To Klingon warriors, no occasion is more sacred than the Day of Honor—a celebration where they pay homage to all that makes them Klingon. But honor often comes at a price and Worf finds his tested when he goes undercover to infiltrate a planetary criminal network.
How can he root out the overwhelming corruption without resorting to deceit and treachery himself? Meanwhile, his son, Alexander, is confronted with his own dilemma. How can he align his own sense of Klingon honor with his human heritage?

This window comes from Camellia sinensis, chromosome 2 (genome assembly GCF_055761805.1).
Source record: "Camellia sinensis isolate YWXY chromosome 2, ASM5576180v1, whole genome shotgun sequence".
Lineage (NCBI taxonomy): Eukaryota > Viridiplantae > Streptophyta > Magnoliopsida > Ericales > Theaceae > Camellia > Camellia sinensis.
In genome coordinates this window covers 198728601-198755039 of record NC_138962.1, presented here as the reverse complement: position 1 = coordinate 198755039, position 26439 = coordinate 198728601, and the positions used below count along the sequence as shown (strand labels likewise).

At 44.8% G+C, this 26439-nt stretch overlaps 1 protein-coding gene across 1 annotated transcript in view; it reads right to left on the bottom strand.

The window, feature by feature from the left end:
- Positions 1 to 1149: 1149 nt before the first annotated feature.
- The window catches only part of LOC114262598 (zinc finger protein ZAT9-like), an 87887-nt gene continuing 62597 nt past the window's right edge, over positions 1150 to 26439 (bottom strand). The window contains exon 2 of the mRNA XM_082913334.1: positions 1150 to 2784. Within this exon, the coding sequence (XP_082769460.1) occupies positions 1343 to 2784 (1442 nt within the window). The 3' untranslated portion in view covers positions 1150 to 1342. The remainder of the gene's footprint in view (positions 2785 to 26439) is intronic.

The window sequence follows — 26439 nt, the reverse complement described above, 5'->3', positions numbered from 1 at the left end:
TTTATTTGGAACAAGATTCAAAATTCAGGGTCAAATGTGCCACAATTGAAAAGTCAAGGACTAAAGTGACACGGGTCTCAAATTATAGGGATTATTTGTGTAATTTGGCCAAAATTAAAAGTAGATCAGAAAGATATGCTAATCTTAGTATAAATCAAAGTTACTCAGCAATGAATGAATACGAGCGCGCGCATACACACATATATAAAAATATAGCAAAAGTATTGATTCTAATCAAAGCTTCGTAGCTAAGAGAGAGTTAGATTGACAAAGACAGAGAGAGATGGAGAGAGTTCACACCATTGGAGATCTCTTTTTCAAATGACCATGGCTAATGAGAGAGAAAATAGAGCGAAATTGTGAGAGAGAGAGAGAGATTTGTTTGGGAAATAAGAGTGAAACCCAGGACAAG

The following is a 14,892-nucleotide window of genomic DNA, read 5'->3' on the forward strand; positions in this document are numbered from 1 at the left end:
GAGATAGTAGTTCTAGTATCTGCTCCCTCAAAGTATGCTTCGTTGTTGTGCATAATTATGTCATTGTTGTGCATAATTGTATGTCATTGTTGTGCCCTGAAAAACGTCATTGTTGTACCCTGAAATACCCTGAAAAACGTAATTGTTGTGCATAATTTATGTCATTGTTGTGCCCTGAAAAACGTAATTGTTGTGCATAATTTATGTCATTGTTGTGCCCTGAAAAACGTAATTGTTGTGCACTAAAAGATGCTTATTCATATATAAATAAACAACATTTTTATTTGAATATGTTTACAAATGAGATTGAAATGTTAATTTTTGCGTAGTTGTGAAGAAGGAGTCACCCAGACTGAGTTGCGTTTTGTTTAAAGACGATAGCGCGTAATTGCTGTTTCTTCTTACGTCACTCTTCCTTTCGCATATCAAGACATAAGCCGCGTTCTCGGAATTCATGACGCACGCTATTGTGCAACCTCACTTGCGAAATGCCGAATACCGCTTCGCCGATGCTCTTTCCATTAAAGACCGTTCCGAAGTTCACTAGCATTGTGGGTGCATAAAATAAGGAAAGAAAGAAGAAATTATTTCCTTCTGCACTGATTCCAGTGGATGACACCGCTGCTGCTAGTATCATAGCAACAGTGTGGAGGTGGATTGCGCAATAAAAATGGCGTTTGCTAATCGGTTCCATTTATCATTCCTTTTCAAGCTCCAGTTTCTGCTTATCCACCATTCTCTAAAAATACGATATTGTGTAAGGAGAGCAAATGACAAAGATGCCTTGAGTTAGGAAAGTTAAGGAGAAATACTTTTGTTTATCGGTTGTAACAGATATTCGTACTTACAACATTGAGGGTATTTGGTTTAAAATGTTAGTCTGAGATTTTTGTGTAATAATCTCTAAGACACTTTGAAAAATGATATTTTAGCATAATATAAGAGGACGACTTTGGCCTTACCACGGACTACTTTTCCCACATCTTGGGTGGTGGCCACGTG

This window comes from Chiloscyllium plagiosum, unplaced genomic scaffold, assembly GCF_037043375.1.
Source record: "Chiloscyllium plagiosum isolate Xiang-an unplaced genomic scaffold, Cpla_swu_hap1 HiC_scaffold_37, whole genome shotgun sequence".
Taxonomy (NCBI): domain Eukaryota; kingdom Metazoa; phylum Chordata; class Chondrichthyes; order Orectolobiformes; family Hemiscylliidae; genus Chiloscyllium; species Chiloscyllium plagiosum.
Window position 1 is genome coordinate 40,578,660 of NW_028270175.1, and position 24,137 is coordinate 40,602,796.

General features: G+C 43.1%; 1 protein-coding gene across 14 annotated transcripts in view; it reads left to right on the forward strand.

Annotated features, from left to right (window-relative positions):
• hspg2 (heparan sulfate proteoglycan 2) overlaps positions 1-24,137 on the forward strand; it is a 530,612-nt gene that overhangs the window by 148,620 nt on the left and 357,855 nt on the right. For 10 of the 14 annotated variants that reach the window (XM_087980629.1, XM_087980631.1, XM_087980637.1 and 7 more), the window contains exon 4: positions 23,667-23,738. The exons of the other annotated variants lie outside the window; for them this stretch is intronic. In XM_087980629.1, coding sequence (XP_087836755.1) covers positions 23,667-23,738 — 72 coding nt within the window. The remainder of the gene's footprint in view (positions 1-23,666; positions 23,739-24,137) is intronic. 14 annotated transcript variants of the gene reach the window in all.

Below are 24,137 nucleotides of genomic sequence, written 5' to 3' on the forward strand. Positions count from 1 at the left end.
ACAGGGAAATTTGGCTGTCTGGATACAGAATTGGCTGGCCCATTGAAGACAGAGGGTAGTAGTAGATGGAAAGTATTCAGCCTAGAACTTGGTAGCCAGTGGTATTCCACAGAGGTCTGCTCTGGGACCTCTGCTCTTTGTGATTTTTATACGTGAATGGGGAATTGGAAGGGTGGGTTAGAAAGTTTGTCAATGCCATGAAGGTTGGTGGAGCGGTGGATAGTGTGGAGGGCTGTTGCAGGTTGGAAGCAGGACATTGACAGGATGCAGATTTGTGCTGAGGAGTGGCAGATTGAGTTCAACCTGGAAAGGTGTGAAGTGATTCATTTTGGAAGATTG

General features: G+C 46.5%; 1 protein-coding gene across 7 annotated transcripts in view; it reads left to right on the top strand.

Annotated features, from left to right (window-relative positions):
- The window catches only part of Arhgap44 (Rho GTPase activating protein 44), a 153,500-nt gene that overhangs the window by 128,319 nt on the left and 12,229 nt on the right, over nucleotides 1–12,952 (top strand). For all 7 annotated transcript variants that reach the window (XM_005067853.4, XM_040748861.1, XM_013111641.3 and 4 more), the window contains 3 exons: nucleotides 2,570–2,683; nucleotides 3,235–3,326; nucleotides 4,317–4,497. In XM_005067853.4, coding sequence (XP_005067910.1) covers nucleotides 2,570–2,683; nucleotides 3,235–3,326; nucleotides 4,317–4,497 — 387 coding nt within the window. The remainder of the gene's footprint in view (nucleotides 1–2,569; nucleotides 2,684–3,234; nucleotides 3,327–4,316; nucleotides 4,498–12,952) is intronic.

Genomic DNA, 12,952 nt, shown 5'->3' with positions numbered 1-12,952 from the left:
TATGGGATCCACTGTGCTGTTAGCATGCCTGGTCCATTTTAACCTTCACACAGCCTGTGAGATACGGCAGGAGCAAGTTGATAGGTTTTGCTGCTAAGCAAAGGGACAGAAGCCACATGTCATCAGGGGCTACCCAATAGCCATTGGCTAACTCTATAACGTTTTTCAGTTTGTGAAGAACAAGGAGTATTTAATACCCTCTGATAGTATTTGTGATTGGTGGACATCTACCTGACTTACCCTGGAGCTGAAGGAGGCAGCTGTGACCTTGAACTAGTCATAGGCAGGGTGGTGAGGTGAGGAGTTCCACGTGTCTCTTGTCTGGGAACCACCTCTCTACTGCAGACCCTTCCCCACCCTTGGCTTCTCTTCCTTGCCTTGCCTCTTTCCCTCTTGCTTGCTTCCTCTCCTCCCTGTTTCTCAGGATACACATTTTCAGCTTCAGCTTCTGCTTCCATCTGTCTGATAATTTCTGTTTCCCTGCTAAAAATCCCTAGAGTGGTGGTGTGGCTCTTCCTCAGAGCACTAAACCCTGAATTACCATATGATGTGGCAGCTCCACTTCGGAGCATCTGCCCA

Together, father and son embark on a complicated and dangerous journey that may cost them their Klingon souls.